Indeed, the scenes are as unpredictable as its characters, quite a big break from the typical certainty of Hollywood romantics. 

I won't dwell on the actors since three of the four leads are my favorite actors to date (and if you know me, it'll be so easy to pick the odd one out). Almost all scenes have a strong impact even if most only have (any) two of the leads in a clip; one can't do that with a lot of mainstream actors I think, plus the lines alone are powerful.

Oh just one very biased note: Natalie Portman is so-so ravishing here. 

9. Daybreakers 

I allotted one gore film for this list, just so it’ll look more unbounded (and in a way, might make me look uninhibited that I like bloody stuff haha!) and it’s a tie between 28 Days Later (where I was introduced to the hunky/big-eyed Cillian Murphy) and this, Daybreakers starring Mr. Sugar Ray look-alike Ethan Hawke. 

In 2019, when a plague has turned most humans into vampires, a company (vampire-led of course) farms all the remaining humans while researching for a synthetic blood substitute.

The movie over-all is OK, not too memorable dialogues or characters, nice premise but usual considering the surge of vampire-themed movies. The feeding frenzy in the end is really disturbing, and the slow-mo dramatizing the whole mess was polished; that was my favorite scene despite the bloodshed. 

The only reason I picked this is that this is one movie that got me really scared of vampires (but again, this is just me, I’m easily frightened). The scenes involving the vampire-turned-bats scared the hell out of me as I imagine them in real life. 

10. Vanilla Sky 

A 2001 psychological thriller film starring Tom Cruise, Penelope Cruz and Cameron Diaz. 

I blame my strange fascination with life-in-a-waking-dream related films to this movie; Vanilla Sky is one of the first films I’ve watched as a kid that have grown with me throughout.

It was summer and my father brought home a set of Betamax films from our suki video rental store and one of those is Vanilla Sky. I remember Papa rented it because my mother likes Tom Cruise, despite the super narcissistic movie poster in the cover. I remember reading the movie synopsis and immediately wanted to watch it. I remember watching it with my older sister but have to stop in the middle because it bore her and the unorganized turnout of events is quite disorienting. I remember feeling very confused, I swear I can’t make sense of anything happening, but I sure wasn’t anywhere near bored.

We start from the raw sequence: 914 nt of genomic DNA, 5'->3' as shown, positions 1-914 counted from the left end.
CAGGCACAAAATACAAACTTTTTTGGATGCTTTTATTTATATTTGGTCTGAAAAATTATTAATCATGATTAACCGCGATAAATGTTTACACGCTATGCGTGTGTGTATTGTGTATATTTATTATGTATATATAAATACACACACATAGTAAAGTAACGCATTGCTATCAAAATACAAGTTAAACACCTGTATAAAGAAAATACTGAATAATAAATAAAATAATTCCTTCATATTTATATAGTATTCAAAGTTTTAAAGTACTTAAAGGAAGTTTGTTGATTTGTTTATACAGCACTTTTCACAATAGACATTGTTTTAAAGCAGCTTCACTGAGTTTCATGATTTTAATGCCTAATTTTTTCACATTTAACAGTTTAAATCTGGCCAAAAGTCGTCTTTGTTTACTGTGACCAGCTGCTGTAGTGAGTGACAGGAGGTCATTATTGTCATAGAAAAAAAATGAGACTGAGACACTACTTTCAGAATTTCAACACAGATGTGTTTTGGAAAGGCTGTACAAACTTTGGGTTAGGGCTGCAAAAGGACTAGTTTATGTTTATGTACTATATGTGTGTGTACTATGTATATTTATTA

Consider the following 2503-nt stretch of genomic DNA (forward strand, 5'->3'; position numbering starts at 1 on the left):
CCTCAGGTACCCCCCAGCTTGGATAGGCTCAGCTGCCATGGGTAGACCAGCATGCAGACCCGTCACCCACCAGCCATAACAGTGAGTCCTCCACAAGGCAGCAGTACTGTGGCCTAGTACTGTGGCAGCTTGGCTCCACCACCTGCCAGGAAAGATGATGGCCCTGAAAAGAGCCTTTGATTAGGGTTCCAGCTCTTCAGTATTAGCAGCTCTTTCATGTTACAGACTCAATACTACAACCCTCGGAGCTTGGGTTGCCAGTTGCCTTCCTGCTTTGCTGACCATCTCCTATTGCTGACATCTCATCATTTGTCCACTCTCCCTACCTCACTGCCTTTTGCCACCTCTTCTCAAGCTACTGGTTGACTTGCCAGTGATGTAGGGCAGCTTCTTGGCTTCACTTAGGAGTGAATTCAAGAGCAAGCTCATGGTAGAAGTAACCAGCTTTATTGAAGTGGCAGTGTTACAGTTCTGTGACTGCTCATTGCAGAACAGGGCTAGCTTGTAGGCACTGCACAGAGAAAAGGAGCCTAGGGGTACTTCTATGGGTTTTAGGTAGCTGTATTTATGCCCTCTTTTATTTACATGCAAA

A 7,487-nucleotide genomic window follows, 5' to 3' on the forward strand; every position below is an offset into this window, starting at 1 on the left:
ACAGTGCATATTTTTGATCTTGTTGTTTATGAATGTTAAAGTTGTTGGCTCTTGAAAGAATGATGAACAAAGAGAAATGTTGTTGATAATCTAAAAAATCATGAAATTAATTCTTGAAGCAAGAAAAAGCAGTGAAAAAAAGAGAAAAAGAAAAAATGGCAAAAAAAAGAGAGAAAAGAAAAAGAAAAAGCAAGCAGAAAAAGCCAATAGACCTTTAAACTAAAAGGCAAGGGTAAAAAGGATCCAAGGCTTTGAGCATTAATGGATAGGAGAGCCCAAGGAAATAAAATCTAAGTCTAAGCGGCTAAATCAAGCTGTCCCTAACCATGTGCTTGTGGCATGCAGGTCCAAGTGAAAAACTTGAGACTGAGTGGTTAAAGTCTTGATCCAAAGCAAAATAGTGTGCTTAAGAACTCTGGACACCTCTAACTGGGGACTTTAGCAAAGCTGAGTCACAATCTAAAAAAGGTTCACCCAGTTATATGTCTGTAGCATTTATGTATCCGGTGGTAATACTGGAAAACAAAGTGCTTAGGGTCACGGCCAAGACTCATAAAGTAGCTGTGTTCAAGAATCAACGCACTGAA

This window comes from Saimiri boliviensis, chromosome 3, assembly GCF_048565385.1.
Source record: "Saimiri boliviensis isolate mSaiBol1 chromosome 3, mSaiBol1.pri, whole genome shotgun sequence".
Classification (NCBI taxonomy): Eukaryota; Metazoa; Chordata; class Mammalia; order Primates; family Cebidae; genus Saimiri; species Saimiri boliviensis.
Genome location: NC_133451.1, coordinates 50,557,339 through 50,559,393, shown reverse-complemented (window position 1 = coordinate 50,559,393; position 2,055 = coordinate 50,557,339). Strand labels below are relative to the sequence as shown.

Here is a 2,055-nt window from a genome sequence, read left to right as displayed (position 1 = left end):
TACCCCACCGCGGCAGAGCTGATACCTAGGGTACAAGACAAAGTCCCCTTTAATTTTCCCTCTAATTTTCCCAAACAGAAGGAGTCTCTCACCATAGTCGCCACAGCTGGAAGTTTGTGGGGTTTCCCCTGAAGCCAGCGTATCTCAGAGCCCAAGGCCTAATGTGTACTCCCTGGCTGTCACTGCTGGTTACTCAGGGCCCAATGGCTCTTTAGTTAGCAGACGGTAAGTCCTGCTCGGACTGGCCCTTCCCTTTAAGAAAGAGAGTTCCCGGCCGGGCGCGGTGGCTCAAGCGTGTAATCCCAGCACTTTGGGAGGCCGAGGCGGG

I was completely lost in the story, but I didn’t dare stop. I knew in an instant that the film had introduced me to something magical; it was strange but watching it, I fell in love with the idea of simulated realities.  That was one of the few times I was genuinely interested in a concept from a movie; I was 13 (or 14) that time, the youngest and most gullible I could ever be.

Watching Vanilla Sky, I was on fire. Various thoughts were flying everywhere, it opened up a mirage of awesomeness in my young mind. 

I did finish the film inspite of my older sister's withdrawing in the middle; near the conclusion, my younger sister joined me. She was right on time for the part where we had a peek at Cameron's nipple; and I was quick to remark that it's just a button on her shirt, or dirt (I can't really recall what I tried to pass on as a nipple); I just knew she didn't tell on me.

Quite funny how that turned out, Vanilla Sky opened up the concept of lucid reality to my innocent mind that which would fascinate me for years to come. And to my sister's more innocent mind, Cameron Diaz' boob.